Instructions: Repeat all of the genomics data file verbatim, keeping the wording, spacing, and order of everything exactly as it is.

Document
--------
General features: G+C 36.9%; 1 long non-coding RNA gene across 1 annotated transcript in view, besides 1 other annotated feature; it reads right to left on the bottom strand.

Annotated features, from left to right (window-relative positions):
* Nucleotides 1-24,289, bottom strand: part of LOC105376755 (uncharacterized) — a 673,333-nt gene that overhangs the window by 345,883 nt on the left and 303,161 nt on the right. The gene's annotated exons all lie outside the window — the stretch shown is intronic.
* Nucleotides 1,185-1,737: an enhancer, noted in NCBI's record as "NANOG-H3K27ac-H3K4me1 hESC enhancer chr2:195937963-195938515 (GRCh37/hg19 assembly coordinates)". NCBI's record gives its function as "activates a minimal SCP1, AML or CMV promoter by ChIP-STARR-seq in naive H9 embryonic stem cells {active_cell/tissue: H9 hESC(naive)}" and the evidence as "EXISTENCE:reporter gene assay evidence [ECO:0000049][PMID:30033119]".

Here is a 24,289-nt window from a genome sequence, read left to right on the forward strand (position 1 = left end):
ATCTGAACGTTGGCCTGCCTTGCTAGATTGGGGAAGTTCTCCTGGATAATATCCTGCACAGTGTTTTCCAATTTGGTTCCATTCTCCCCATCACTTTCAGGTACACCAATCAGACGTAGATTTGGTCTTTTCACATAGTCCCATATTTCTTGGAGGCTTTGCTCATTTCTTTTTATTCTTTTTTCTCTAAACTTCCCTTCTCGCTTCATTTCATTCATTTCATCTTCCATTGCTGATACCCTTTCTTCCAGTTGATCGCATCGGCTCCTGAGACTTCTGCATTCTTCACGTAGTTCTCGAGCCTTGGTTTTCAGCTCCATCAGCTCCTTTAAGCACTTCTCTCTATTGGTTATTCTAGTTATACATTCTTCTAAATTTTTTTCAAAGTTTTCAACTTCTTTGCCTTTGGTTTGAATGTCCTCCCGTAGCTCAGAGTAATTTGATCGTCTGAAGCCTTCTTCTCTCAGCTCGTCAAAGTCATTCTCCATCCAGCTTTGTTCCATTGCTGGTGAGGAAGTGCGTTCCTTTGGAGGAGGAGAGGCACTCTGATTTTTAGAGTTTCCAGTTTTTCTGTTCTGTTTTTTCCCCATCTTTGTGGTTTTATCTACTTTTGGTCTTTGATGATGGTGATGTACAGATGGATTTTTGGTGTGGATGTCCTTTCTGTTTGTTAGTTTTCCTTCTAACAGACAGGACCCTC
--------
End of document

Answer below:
General features: G+C 36.9%; 1 long non-coding RNA gene across 1 annotated transcript in view, besides 1 other annotated feature; it reads right to left on the bottom strand.

Annotated features, from left to right (window-relative positions):
* Nucleotides 1-24,289, bottom strand: part of LOC105376755 (uncharacterized) — a 673,333-nt gene that overhangs the window by 345,883 nt on the left and 303,161 nt on the right. The gene's annotated exons all lie outside the window — the stretch shown is intronic.
* Nucleotides 1,185-1,737: an enhancer, noted in NCBI's record as "NANOG-H3K27ac-H3K4me1 hESC enhancer chr2:195937963-195938515 (GRCh37/hg19 assembly coordinates)". NCBI's record gives its function as "activates a minimal SCP1, AML or CMV promoter by ChIP-STARR-seq in naive H9 embryonic stem cells {active_cell/tissue: H9 hESC(naive)}" and the evidence as "EXISTENCE:reporter gene assay evidence [ECO:0000049][PMID:30033119]".

Here is a 24,289-nt window from a genome sequence, read left to right on the forward strand (position 1 = left end):
ATCTGAACGTTGGCCTGCCTTGCTAGATTGGGGAAGTTCTCCTGGATAATATCCTGCACAGTGTTTTCCAATTTGGTTCCATTCTCCCCATCACTTTCAGGTACACCAATCAGACGTAGATTTGGTCTTTTCACATAGTCCCATATTTCTTGGAGGCTTTGCTCATTTCTTTTTATTCTTTTTTCTCTAAACTTCCCTTCTCGCTTCATTTCATTCATTTCATCTTCCATTGCTGATACCCTTTCTTCCAGTTGATCGCATCGGCTCCTGAGACTTCTGCATTCTTCACGTAGTTCTCGAGCCTTGGTTTTCAGCTCCATCAGCTCCTTTAAGCACTTCTCTCTATTGGTTATTCTAGTTATACATTCTTCTAAATTTTTTTCAAAGTTTTCAACTTCTTTGCCTTTGGTTTGAATGTCCTCCCGTAGCTCAGAGTAATTTGATCGTCTGAAGCCTTCTTCTCTCAGCTCGTCAAAGTCATTCTCCATCCAGCTTTGTTCCATTGCTGGTGAGGAAGTGCGTTCCTTTGGAGGAGGAGAGGCACTCTGATTTTTAGAGTTTCCAGTTTTTCTGTTCTGTTTTTTCCCCATCTTTGTGGTTTTATCTACTTTTGGTCTTTGATGATGGTGATGTACAGATGGATTTTTGGTGTGGATGTCCTTTCTGTTTGTTAGTTTTCCTTCTAACAGACAGGACCCTC